Surficial Geology and Geomorphology of the Western Olympus Range, Antarctica: Implications for Ice-sheet History
As of 2002, Degree of Master of Science (MS) Quaternary and Climate Studies published under the auspices of the Climate Change Institute.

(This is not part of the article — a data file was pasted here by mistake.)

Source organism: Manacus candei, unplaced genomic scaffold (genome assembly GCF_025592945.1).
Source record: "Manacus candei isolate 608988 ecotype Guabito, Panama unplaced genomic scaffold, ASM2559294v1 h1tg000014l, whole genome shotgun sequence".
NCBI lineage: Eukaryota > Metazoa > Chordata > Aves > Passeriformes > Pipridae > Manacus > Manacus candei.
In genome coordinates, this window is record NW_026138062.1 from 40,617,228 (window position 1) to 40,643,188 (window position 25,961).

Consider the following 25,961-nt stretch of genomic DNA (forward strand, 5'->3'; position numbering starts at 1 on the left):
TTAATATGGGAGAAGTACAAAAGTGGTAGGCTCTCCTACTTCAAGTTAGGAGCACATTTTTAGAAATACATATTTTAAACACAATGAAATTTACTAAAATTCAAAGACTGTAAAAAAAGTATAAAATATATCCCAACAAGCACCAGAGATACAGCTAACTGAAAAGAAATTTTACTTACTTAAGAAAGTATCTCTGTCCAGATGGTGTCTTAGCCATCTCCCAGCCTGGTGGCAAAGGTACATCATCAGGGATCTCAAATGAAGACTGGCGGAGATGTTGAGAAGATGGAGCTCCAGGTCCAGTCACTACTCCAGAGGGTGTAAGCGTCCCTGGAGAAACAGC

A widespread erosion surface passes across bedrock and sedimentary deposits in the western Dry Valleys sector of the Transantarctic Mountains (TAM), southern Victoria Land, Antarctica. The surface includes stoss-and-lee slopes, channels, potholes, scoured basins, and corrugated bedrock. These features have been taken to represent subglacial meltwater erosion beneath a greatly expanded East Antarctic Ice Sheet (EAIS) in the mid-Miocene (Denton et al. 1984, Marchant et al. 1993a). Sedimentary deposits that are typically associated with ice-sheet wastage, such as outwash, are not present on the erosion surface. The lack of these deposits indicates that the expanded ice-sheet postulated to be responsible for the erosion surface probably sublimated from the mountains under a polar desert climate. By this hypothesis, the nearly perfect preservation of geomorphic features on the erosion surface suggests that the Dry Valleys region has been locked in polar desert conditions since the erosion surface was carved in mid-Miocene time. The adjacent ENS probably remained stable under such climate conditions. An alternate hypothesis suggests that the erosional features are the product of wind-deflation and chemical weathering of the land surface (Selby 1985, Isaac et al. 1996, Healy 1976). The wind-deflation hypothesis implies that the surface may be forming under present-day polar desert processes and has nothing to do with ice-sheet history. Chronology is one means of discriminating between these hypotheses. When was the erosion surface carved? Is it ancient (consistent with the subglacial erosion hypothesis), or is it still forming (consistent with the wind-deflation hypothesis)? From a study of the glacial geology and geomorphology of the western Olympus Range in the Dry Valleys region, I present here the stratigraphic context and chronology of the erosion surface and three sedimentary units, Circe till, Electra colluvium, and Alpine till. Circe till is a fine-grained diamicton with striated clasts that was deposited beneath wet-based glacial ice. Circe till everywhere rests on bedrock. Electra colluvium is a highly oxydized, clast-rich diamicton that overlies Circe till in stratigraphic section. The areal distribution of both of these units is patchy and non-uniform. Circe till and Electra Colluvium are cut by the erosion surface. Alpine moraines drape over the erosional features in the western Olympus Range. The moraines are undssected and arcuate in plan view. This undisturbed morphology indicates that the erosion surface has not been active since at least the time of moraine deposition. Thus, the age of the moraines provides a minimum age on the carving of the erosion surface. This study presents 3 ~ e cosmogenic surface exposure ages of twelve boulders from three moraines that rest on the erosion surface. The preliminary ages range from 0.90 Ma to 1.12 Ma, possibly 5.50 Ma. These are minimum values because surface weathering of the boulders was not considered in the exposure-age calibrations. The oldest moraine has remained unaltered for at least 1.12 Ma. Therefore, the erosion surface has not been active in at least 1.12 Ma. These surface exposure age dates constitute an argument against the wind-deflation hypothesis.